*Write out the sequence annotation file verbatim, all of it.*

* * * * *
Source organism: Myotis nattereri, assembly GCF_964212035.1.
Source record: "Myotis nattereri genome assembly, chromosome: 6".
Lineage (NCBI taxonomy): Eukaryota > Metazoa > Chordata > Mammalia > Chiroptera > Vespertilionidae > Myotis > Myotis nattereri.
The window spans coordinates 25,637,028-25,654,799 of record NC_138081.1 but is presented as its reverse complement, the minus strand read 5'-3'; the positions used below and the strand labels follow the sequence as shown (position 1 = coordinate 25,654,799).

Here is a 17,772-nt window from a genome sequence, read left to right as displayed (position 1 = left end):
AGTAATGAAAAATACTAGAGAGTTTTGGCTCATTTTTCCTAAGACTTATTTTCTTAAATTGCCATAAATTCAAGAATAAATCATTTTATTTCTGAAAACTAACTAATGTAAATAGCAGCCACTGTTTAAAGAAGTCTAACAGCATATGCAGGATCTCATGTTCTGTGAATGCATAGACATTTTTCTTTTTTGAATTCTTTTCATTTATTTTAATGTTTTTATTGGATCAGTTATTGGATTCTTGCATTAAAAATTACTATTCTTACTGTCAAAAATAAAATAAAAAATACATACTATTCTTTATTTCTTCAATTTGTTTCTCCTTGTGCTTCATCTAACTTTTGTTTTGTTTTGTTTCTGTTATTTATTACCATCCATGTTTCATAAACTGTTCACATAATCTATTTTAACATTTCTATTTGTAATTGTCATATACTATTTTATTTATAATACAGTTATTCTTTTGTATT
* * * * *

Source organism: Myotis nattereri, assembly GCF_964212035.1.
Source record: "Myotis nattereri genome assembly, chromosome: 6".
Lineage (NCBI taxonomy): Eukaryota > Metazoa > Chordata > Mammalia > Chiroptera > Vespertilionidae > Myotis > Myotis nattereri.
The window spans coordinates 25,637,028-25,654,799 of record NC_138081.1 but is presented as its reverse complement, the minus strand read 5'-3'; the positions used below and the strand labels follow the sequence as shown (position 1 = coordinate 25,654,799).

Here is a 17,772-nt window from a genome sequence, read left to right as displayed (position 1 = left end):
AGTAATGAAAAATACTAGAGAGTTTTGGCTCATTTTTCCTAAGACTTATTTTCTTAAATTGCCATAAATTCAAGAATAAATCATTTTATTTCTGAAAACTAACTAATGTAAATAGCAGCCACTGTTTAAAGAAGTCTAACAGCATATGCAGGATCTCATGTTCTGTGAATGCATAGACATTTTTCTTTTTTGAATTCTTTTCATTTATTTTAATGTTTTTATTGGATCAGTTATTGGATTCTTGCATTAAAAATTACTATTCTTACTGTCAAAAATAAAATAAAAAATACATACTATTCTTTATTTCTTCAATTTGTTTCTCCTTGTGCTTCATCTAACTTTTGTTTTGTTTTGTTTCTGTTATTTATTACCATCCATGTTTCATAAACTGTTCACATAATCTATTTTAACATTTCTATTTGTAATTGTCATATACTATTTTATTTATAATACAGTTATTCTTTTGTATT